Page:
|Thanks for giving up the batting title, Melky. How about that All-Star Game MVP?|
The battle for the batting title now becomes a two man race between MVP candidates Andrew McCutchen and Buster Posey, Cabrera's partner in crime. Pittsburgh's centerfielder leads San Francisco's backstop .338 to .335, but there is still a week and a half of baseball yet to play. At the moment, these two seem to be trending in opposite directions. McCutchen was batting as high as .373 on August 1st, but since then has batted an uninspiring .263 as his Pirates plummeted out of the playoff picture. Over that same span, Posey batted a robust .370 and is showing no signs of slowing down. There's history to be made here; he's trying to become the first National catcher to capture a batting title since Ernie Lombardi did it in 1942. Besides Lombardi, Bubbles Hargrave is the only other Senior Circuit receiver with a batting title under his belt. Johnny Bench, Gary Carter, and Mike Piazza never won one (and Piazza batted .362 one year, for crying out loud, albeit at the height of the Steroid Era. A Coors Field-aided Larry Walker edged him in both the batting race and the MVP race that year).
Obviously this competition could go either way, and will likely be decided by a handful of hits. It could come down to a single base knock--who legs out that infield single or bloops a flare in front of a charging outfielder. I'm tempted to think Posey will continue his torrid second half and pass McCutchen, as Miguel Cabrera did to Adrian Gonzalez last year. Nevertheless, I'm putting my money on 'Cutch. He's started to heat up again in September, and even though he probably won't see too many good pitches to hit I think he can hold off Posey down the stretch. Like Mike Trout, Posey has been so hot for so long that I feel like he's due to hit a speed bump sooner or later. And, since he has fewer at-bats than McCutchen, an 0-for-4 day at the plate has a greater impact on his batting line (by that some token, so does a 4-for-4).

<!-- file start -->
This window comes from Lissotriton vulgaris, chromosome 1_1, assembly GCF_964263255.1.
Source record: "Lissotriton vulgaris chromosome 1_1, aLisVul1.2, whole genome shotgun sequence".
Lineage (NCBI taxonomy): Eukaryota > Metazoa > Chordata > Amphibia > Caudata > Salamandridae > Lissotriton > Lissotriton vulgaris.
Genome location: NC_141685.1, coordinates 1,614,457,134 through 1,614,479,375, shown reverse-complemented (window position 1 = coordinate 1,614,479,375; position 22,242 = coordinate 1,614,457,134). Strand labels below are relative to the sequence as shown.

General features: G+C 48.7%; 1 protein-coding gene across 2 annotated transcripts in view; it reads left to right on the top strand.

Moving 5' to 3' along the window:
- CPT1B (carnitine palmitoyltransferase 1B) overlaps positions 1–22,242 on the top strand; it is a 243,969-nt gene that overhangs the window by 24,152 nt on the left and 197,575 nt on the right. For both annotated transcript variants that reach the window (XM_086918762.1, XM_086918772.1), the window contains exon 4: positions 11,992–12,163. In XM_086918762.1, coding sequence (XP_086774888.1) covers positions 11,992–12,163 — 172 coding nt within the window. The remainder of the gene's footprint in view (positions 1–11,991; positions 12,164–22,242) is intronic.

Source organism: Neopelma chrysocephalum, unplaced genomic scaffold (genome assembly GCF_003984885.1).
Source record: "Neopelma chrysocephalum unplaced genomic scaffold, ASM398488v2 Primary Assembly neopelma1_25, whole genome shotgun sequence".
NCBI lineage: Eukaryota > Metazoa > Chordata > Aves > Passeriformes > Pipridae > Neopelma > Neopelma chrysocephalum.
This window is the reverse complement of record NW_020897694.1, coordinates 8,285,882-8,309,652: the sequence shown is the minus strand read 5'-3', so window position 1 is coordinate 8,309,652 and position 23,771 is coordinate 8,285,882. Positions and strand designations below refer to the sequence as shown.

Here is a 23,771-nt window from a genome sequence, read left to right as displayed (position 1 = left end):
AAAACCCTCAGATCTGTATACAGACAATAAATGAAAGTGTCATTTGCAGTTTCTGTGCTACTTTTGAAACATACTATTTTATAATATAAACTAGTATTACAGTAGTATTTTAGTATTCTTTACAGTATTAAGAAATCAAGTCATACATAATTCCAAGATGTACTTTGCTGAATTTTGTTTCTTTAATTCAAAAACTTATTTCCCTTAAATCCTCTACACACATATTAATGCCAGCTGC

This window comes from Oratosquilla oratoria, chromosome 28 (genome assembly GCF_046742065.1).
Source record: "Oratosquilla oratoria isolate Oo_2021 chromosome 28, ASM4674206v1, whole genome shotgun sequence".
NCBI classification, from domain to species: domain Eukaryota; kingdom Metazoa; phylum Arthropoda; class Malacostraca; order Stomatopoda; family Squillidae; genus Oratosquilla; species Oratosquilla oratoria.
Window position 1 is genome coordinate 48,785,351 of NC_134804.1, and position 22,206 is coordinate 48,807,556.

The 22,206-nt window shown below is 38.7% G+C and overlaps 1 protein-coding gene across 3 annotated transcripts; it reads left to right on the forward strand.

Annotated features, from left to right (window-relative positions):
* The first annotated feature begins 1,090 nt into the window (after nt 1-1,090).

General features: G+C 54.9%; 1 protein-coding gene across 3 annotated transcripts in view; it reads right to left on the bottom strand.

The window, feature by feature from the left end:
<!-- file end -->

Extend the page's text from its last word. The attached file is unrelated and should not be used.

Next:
I'm just glad Cabrera was wise enough to step down and allow a (presumably) clean player to capture the batting title. He made the correct call by accepting the consequences of his actions. It would have been wrong for him to accept a "tainted" award for an enhanced performance, just as it would have been wrong for Ryan Braun to keep his 2011 MVP trophy had he been forced to serve his own 50 game suspension in the spring (Matt Kemp deserved it anyways, but Braun's going to get screwed over in this year's voting, so it evens out).
Cabrera can't undo what he did, just as he can't take back all the runs he scored or all the games he helped the Giants win. But give him credit for changing the outcome of something he could still control.